This is one of these lovely wee flat minis that G&M were issuing ubiquitously in the 70s. This one should be from around mid-1970s I think. Colour: orangey amber. Nose: a deep, greasy and leathery sherry. Lots of dried figs, damp sods of earth, dark fruit chutneys, mushroom powder, cocoa, leaf mulch and camphor. Powerful, dense and emphatically thick stuff, with a wonderfully lean, sinewy and direct sherry influence. Goes on with things like mutton, venison, stovies, bouillon, Maggi, soot and dark grains. Some kind of thick, almost tarry stout beer from a whisky barrel. Becomes increasingly mentholated and medicinal over time with many eloquent wee herbal touches. With water: all these rather plummy dark fruits emerge now. Prunes in Armagnac, date syrup, pomegranate molasses and a few watermelon bonbons. Mouth: Pow! Superbly concentrated and syrupy sherry. Miso, soy sauce, balsamic glaze, herbal ointments, your Granny’s long forgotten herbal cough syrup, dark chocolate with chilli, fir liqueur, walnut wine, natural tar and vividly salty rancio. With water: herby chicken stuffing, bay leaf, tarragon, punchy green Chartreuse, lime curd, more rancio, bacon jam, black bean curd, smoked chocolate. Madness! Finish: brilliantly long, deeply earthy, animalistic and almost fatty with all these wonderfully thick and sinewy meaty notes. Pork scratchings, antiseptic, more rancio, saline and herby broths and gloopy camphor. Comments: Excuse me, but what the fuck was that? I’ve tried the 100 proof 8yo full size bottles but none have ever been up to that kind of scratch. No offence, but this is extremely un-Glen Mhor. Where is the concrete? Where is the gluey porridge? Where is the deep sense of existential dread? We’ve been conned it would seem! 
SGP: 572 - 93 points. 



Glenury Royal 23 yo 1971/1995 (61.3%, OB ‘Rare Malts’, sherry)

Glenury Royal 23 yo 1971/1995 (61.3%, OB ‘Rare Malts’, sherry)
Another of the more famous Rare Malts expressions, and pretty much the only one from active sherry. It’s been a long time since I tried this so I’m very happy to revisit it. Colour: amber. Nose: It’s funny how even with the obviously rich cloak of sherry, this is still extremely ‘Rare Malts’ in style. Which is to say: power, austerity, directness and concentration. Leathery, leafy, mulchy, earthy and showing lots of bitter marmalade, pin resin, tobacco and sweet herbal liqueurs. Orange oils, dark chocolate and an impression of pot pourri. With water: softer, leafier and more towards cocoa, sultanas, fruit loaf and dried mint leaves. Mouth: hot and prickling with paprika, natural tar, hot leather, kirsch and lots of wee mentholated and eucalyptus notes. Slightly gamey and rather peppery. With water: works terrifically with water. Much easier and more open and generous. Minty, blood orange cordial, dark fruits soaked in brandy and more of these nice leathery and gamey touches. Things like Bovril, camphor and prune eau de vie. Finish: long, orangey - more marmalade - mentholated, some nicely tannic black tea, sooty and getting rather more towards herbal infusions and vegetal broths. Comments: Totally excellent, although I think this may be an example of a bottling which we can look upon with a degree of revisionism and say that, while terrific, isn’t perhaps the total masterpiece some proclaimed it to be ‘back in the day’. Whenever that was. I love it, but I think it’s a tad brutal and domineering at times.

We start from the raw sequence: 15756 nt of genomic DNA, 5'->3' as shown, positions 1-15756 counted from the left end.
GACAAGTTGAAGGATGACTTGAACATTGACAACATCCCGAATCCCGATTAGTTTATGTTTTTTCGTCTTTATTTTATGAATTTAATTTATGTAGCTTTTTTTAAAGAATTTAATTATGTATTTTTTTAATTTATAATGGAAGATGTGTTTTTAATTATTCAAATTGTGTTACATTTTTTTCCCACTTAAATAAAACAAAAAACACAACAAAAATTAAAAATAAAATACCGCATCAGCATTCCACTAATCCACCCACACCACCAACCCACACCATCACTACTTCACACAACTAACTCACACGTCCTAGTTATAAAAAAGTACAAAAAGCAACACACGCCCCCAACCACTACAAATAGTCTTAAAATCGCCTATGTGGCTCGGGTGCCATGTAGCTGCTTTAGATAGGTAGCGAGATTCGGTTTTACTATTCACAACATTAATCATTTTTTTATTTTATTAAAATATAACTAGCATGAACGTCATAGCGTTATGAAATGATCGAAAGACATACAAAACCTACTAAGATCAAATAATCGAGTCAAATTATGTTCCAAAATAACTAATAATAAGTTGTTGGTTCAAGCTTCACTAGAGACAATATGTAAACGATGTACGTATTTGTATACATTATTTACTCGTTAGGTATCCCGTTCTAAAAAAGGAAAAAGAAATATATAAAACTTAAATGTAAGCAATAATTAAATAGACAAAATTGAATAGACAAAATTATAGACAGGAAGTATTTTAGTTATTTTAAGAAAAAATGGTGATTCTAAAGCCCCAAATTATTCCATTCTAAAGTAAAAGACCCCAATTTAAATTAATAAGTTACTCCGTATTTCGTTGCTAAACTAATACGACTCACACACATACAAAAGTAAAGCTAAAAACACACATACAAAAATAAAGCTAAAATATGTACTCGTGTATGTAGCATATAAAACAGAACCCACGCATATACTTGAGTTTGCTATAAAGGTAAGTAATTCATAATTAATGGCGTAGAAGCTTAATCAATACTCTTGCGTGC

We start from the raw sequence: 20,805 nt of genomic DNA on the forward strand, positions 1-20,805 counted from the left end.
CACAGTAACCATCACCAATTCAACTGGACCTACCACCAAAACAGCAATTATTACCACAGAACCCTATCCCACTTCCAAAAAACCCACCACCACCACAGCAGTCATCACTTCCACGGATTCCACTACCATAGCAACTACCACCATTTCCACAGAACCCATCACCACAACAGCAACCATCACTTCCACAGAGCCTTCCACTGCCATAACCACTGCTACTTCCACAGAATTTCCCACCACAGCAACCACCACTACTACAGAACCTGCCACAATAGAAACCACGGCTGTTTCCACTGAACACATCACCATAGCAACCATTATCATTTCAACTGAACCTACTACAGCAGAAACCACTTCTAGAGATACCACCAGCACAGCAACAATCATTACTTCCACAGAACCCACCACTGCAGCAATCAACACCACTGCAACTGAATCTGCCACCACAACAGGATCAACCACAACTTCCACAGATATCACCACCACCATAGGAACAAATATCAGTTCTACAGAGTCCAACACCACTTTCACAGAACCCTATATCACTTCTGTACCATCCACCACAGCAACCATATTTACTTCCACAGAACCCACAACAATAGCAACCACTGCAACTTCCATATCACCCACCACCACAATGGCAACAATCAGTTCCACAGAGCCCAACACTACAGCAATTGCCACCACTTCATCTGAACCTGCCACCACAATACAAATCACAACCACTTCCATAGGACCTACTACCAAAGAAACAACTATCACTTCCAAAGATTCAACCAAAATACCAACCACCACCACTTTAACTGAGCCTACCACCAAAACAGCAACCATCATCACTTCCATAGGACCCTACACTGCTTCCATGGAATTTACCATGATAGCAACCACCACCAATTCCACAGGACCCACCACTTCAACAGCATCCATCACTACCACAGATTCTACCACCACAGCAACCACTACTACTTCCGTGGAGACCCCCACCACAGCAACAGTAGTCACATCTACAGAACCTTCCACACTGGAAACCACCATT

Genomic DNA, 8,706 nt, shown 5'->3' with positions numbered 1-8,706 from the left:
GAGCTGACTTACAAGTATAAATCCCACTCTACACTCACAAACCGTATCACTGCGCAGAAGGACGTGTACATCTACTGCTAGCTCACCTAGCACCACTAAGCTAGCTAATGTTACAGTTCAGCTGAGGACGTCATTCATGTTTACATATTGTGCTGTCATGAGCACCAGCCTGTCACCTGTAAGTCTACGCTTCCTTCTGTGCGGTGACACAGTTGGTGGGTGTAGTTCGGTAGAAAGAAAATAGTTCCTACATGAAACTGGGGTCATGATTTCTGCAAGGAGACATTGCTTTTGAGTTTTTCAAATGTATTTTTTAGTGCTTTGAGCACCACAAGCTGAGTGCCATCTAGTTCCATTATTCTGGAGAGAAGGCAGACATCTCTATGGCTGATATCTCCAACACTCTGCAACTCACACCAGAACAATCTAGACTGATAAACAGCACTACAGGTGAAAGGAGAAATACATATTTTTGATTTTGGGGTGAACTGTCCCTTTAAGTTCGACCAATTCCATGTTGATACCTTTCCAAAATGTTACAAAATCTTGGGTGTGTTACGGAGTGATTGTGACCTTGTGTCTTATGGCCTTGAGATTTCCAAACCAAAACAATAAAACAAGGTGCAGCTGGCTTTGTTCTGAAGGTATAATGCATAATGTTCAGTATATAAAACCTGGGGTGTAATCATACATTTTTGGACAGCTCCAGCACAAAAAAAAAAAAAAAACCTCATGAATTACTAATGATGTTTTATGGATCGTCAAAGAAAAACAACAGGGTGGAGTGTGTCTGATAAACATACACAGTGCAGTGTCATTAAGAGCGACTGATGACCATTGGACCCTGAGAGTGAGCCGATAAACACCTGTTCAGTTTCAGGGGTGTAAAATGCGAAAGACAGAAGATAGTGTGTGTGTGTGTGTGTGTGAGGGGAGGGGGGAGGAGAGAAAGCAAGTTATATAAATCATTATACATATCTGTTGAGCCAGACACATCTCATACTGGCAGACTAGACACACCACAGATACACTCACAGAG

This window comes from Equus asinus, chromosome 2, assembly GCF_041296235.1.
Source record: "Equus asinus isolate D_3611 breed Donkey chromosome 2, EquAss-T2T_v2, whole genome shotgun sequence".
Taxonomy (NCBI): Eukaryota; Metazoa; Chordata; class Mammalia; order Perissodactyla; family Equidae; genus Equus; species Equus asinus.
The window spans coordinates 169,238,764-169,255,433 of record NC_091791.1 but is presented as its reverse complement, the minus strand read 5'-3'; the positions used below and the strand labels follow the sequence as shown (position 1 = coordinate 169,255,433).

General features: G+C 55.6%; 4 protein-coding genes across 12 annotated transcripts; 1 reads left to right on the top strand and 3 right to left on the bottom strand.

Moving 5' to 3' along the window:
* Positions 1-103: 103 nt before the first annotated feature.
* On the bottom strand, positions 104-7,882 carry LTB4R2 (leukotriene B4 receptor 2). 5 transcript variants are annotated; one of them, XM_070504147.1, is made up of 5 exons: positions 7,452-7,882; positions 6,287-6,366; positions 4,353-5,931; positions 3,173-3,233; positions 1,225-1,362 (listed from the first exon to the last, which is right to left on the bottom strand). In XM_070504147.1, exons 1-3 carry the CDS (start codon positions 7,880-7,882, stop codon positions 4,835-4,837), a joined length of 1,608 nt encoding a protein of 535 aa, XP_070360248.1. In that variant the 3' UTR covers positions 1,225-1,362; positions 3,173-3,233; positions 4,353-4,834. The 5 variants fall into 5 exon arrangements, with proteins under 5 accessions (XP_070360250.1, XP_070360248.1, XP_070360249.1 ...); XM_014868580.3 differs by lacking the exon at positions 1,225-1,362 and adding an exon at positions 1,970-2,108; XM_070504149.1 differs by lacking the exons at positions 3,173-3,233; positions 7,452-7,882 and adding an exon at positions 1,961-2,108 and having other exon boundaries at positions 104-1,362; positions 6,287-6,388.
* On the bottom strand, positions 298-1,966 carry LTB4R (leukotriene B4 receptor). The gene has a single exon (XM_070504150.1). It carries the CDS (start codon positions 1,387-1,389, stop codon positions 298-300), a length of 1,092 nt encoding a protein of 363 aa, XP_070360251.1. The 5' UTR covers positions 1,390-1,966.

SGP: 662 - 91 points. 



Let’s go north for our final two. Now, does Brora still count as a closed distillery? It is scheduled to re-open later this year, although I’m not sure whether Covid will have an impact on that or not? I would argue that the old bottlings, especially those of original pre-Brora Clynelish, definitely do still count as ‘silent stills’ given that they really are liquid artefacts of a different era, production process, people and ingredients. Just as some are rather cynical about the re-commissioning of Brora and say it won’t match up to its former glory. Personally, I disagree with that assessment. I agree that it probably won’t make distillate as luminous as the 1972s or 1965s, but that does not mean it cannot make something remarkable, different and excellent. And from what we’ve heard so far about Diageo’s plans for it - a kind of ‘working museum’ - things seem to be going in a direction that is both exciting and encouraging. Anyway, beyond all that, it is nothing but good news for a part of Scotland where that kind of meaningful employment is of immense importance to smaller communities. My excitement about the breathing of new life into the old Clynelish distillery remains undimmed. I hope for in this instance - and wish Diageo in their endeavours - all the very best. Anyway, as ever, please send all your disagreements, questions, essays, comments and theories directly to Mr S Valentin of Turckheim. Thank you!



Brora 34 yo 1970/2004 (56.9%, Douglas Laing ‘Platinum Selection’, 157 bottles)

Brora 34 yo 1970/2004 (56.9%, Douglas Laing ‘Platinum Selection’, 157 bottles)